Recently we encouraged Medford City Council members to trust their instincts and limit the number of times they use executive sessions to conduct public business in secret. Within days, a city councilor demonstrated the chilling effect of too much emphasis on secrecy when she refused to explain a vote she cast during a public meeting.
Clearly, the council was right to hold a study session to clarify the rules regarding executive sessions. Just as clearly, not everyone understands them yet.
On Thursday, the City Council and its members acting as the Medford Urban Renewal Agency board took a final vote on an agreement with the Housing Authority of Jackson County that involves trading MURA-owned property downtown for a portion of the Housing Authority's property on Spring Street where it will build a low-income housing complex. The agreement was approved, with Councilor Karen Blair voting no.
After the vote, Blair said she had "concerns" about the deal, but would not elaborate, saying she felt constrained from commenting further because the matter had been discussed in executive session.
Among other things, Oregon Public Meetings Law allows public bodies to hold executive sessions to discuss real property transactions. The rationale for a closed meeting is that publicity before a deal is made might affect the price and therefore the cost to taxpayers. If property owners know a municipality is in the market for real estate, asking prices are likely to go up.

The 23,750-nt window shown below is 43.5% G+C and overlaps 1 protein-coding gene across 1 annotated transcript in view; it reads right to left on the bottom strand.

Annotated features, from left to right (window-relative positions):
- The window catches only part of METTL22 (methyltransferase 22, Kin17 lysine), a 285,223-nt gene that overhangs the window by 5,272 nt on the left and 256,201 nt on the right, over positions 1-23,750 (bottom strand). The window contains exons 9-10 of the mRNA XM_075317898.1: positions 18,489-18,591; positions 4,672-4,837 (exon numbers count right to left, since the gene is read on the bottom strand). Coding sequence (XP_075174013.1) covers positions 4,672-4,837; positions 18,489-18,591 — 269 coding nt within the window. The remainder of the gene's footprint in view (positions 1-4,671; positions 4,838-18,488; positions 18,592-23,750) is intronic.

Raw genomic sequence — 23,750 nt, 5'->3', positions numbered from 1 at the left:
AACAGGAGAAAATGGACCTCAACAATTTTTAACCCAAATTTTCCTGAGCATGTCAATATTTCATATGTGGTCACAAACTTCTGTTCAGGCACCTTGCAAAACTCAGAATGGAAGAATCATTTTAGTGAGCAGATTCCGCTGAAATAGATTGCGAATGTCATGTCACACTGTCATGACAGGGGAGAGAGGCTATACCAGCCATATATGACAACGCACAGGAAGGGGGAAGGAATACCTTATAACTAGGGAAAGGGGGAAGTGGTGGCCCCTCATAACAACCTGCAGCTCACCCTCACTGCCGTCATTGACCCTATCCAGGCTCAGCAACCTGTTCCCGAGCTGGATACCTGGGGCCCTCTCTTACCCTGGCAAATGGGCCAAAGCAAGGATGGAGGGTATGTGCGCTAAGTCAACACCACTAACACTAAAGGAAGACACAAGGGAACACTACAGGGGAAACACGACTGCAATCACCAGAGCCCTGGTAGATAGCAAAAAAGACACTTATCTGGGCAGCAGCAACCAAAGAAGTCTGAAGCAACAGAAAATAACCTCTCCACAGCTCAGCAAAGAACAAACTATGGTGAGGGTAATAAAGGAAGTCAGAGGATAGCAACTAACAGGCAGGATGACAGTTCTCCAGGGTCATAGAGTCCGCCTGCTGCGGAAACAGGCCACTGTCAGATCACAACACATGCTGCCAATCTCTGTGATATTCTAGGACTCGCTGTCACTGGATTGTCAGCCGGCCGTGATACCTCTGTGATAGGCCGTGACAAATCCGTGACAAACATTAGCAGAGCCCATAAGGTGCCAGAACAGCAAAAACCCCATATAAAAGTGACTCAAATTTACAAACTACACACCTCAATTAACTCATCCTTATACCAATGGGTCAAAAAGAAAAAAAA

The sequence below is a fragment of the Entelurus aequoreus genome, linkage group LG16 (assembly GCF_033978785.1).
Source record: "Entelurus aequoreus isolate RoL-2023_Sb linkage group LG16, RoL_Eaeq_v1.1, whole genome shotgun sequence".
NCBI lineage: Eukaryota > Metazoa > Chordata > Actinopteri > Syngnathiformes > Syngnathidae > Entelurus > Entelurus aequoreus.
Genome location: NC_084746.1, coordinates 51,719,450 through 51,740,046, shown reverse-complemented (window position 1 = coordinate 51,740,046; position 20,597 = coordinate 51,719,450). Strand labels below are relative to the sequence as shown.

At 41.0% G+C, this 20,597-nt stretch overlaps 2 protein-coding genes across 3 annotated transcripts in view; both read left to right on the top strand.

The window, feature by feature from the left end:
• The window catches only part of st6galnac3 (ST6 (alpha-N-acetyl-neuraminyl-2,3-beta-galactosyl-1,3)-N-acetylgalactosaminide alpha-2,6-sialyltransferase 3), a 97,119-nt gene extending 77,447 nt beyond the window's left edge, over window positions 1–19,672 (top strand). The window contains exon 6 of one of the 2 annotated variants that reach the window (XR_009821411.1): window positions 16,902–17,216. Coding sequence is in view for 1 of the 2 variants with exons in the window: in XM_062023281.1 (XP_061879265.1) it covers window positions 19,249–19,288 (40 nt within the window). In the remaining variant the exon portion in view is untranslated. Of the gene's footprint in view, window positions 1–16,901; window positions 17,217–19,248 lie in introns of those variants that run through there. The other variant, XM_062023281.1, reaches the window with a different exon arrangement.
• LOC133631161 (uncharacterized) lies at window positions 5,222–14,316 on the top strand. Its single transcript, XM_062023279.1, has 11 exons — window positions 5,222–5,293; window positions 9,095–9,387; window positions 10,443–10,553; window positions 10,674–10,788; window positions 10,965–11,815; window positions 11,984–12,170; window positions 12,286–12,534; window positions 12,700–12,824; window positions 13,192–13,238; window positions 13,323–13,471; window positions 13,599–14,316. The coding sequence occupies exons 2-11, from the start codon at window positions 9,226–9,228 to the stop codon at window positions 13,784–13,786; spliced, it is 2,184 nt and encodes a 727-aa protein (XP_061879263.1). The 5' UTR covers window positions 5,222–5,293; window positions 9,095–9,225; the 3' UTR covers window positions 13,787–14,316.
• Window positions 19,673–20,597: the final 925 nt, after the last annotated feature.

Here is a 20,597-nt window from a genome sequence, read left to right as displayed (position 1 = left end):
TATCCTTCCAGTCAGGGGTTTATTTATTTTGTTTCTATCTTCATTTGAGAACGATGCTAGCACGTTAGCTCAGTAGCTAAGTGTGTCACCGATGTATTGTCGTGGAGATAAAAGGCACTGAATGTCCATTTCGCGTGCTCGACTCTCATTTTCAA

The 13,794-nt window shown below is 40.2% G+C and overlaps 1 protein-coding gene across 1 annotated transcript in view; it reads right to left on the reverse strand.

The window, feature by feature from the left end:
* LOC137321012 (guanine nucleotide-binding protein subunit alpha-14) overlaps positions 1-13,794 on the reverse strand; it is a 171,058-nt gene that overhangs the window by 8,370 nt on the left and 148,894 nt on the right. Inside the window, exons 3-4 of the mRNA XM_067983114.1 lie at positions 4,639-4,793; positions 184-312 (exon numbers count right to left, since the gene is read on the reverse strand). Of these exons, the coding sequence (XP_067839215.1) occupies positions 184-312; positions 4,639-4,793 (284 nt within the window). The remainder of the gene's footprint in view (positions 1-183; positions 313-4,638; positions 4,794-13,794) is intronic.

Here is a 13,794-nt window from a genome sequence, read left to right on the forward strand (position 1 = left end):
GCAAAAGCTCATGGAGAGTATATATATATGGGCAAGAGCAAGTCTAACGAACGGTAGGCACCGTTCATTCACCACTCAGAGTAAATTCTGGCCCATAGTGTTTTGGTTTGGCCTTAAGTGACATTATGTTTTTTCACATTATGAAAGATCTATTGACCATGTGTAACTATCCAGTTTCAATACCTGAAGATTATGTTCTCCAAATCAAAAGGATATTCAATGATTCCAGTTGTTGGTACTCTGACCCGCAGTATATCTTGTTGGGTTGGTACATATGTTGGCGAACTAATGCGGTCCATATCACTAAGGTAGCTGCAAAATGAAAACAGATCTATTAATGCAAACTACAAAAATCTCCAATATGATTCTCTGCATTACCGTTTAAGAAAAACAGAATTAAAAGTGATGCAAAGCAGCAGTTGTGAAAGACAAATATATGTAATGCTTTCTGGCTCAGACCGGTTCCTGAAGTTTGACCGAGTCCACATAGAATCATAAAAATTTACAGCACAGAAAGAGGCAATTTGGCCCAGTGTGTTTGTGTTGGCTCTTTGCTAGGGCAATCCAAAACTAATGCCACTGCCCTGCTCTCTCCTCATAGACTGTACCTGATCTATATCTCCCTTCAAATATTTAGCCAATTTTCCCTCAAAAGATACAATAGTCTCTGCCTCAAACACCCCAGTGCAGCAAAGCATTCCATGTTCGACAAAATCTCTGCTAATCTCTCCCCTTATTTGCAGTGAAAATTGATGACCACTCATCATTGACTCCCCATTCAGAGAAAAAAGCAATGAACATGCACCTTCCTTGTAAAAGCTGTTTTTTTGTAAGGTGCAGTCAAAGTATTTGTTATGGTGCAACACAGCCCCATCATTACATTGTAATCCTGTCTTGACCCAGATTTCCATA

In this case, the deal was a swap of a parcel already owned by MURA for a parcel already owned by the Housing Authority. It's hard to see how publicity would have affected the final agreement, but we'll concede that it meets the letter of the law permitting executive sessions.
Once the deal is done, however, and a vote is taken in an open meeting, there is no reason whatsoever that a city councilor should feel uncomfortable explaining why she thinks the deal is a bad idea. The executive session law merely allows a private discussion; it's not a gag order.
We previously have criticized City Attorney John Huttl for starting from a position of secrecy rather than a presumption of openness, which is the stated intent of the Public Meetings Law. Blair's reluctance to speak publicly on a topic no longer subject to executive session rules shows how pervasive that culture of secrecy can be.
Under Huttl's guidance, this City Council has become less transparent, and risks denying the public information it is entitled to under Oregon law. City councilors should take a stand for openness if they really want the public to understand how its business is being handled.